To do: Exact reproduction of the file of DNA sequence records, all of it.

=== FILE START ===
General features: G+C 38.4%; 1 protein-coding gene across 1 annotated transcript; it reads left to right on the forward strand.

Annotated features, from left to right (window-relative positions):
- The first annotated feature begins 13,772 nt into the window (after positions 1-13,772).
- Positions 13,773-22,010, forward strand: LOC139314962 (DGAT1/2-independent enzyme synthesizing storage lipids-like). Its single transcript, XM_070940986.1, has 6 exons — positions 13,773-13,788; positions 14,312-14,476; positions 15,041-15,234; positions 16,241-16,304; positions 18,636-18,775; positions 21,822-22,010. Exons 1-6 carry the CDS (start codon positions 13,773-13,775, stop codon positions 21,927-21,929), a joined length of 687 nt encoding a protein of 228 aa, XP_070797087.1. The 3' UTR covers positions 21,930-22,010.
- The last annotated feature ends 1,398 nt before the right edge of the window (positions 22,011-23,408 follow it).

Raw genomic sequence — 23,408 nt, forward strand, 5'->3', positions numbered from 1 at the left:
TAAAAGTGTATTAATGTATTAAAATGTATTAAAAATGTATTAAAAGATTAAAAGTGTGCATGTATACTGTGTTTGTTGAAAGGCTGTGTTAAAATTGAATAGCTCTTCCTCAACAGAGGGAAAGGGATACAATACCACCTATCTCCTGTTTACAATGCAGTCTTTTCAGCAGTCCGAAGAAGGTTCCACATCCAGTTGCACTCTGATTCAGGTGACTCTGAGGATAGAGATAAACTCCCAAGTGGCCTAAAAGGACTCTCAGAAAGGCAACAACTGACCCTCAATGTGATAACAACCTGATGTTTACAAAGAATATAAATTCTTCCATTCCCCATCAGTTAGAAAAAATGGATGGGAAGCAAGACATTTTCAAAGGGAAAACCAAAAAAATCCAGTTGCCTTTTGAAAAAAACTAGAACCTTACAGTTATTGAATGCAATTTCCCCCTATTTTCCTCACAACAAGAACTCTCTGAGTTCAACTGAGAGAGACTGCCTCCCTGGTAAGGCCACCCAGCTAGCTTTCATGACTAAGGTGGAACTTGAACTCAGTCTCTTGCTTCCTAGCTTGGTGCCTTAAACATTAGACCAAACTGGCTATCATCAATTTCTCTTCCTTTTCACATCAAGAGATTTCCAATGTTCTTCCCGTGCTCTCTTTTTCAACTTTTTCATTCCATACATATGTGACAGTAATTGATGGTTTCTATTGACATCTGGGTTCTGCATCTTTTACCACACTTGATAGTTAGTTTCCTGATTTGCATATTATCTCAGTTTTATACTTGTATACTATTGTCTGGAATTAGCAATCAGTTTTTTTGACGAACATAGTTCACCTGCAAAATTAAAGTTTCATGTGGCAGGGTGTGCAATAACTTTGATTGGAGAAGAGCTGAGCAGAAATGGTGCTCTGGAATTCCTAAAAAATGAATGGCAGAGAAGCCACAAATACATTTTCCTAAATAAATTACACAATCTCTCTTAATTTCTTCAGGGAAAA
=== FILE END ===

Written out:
General features: G+C 38.4%; 1 protein-coding gene across 1 annotated transcript; it reads left to right on the forward strand.

Annotated features, from left to right (window-relative positions):
- The first annotated feature begins 13,772 nt into the window (after positions 1-13,772).
- Positions 13,773-22,010, forward strand: LOC139314962 (DGAT1/2-independent enzyme synthesizing storage lipids-like). Its single transcript, XM_070940986.1, has 6 exons — positions 13,773-13,788; positions 14,312-14,476; positions 15,041-15,234; positions 16,241-16,304; positions 18,636-18,775; positions 21,822-22,010. Exons 1-6 carry the CDS (start codon positions 13,773-13,775, stop codon positions 21,927-21,929), a joined length of 687 nt encoding a protein of 228 aa, XP_070797087.1. The 3' UTR covers positions 21,930-22,010.
- The last annotated feature ends 1,398 nt before the right edge of the window (positions 22,011-23,408 follow it).

Raw genomic sequence — 23,408 nt, forward strand, 5'->3', positions numbered from 1 at the left:
TAAAAGTGTATTAATGTATTAAAATGTATTAAAAATGTATTAAAAGATTAAAAGTGTGCATGTATACTGTGTTTGTTGAAAGGCTGTGTTAAAATTGAATAGCTCTTCCTCAACAGAGGGAAAGGGATACAATACCACCTATCTCCTGTTTACAATGCAGTCTTTTCAGCAGTCCGAAGAAGGTTCCACATCCAGTTGCACTCTGATTCAGGTGACTCTGAGGATAGAGATAAACTCCCAAGTGGCCTAAAAGGACTCTCAGAAAGGCAACAACTGACCCTCAATGTGATAACAACCTGATGTTTACAAAGAATATAAATTCTTCCATTCCCCATCAGTTAGAAAAAATGGATGGGAAGCAAGACATTTTCAAAGGGAAAACCAAAAAAATCCAGTTGCCTTTTGAAAAAAACTAGAACCTTACAGTTATTGAATGCAATTTCCCCCTATTTTCCTCACAACAAGAACTCTCTGAGTTCAACTGAGAGAGACTGCCTCCCTGGTAAGGCCACCCAGCTAGCTTTCATGACTAAGGTGGAACTTGAACTCAGTCTCTTGCTTCCTAGCTTGGTGCCTTAAACATTAGACCAAACTGGCTATCATCAATTTCTCTTCCTTTTCACATCAAGAGATTTCCAATGTTCTTCCCGTGCTCTCTTTTTCAACTTTTTCATTCCATACATATGTGACAGTAATTGATGGTTTCTATTGACATCTGGGTTCTGCATCTTTTACCACACTTGATAGTTAGTTTCCTGATTTGCATATTATCTCAGTTTTATACTTGTATACTATTGTCTGGAATTAGCAATCAGTTTTTTTGACGAACATAGTTCACCTGCAAAATTAAAGTTTCATGTGGCAGGGTGTGCAATAACTTTGATTGGAGAAGAGCTGAGCAGAAATGGTGCTCTGGAATTCCTAAAAAATGAATGGCAGAGAAGCCACAAATACATTTTCCTAAATAAATTACACAATCTCTCTTAATTTCTTCAGGGAAAA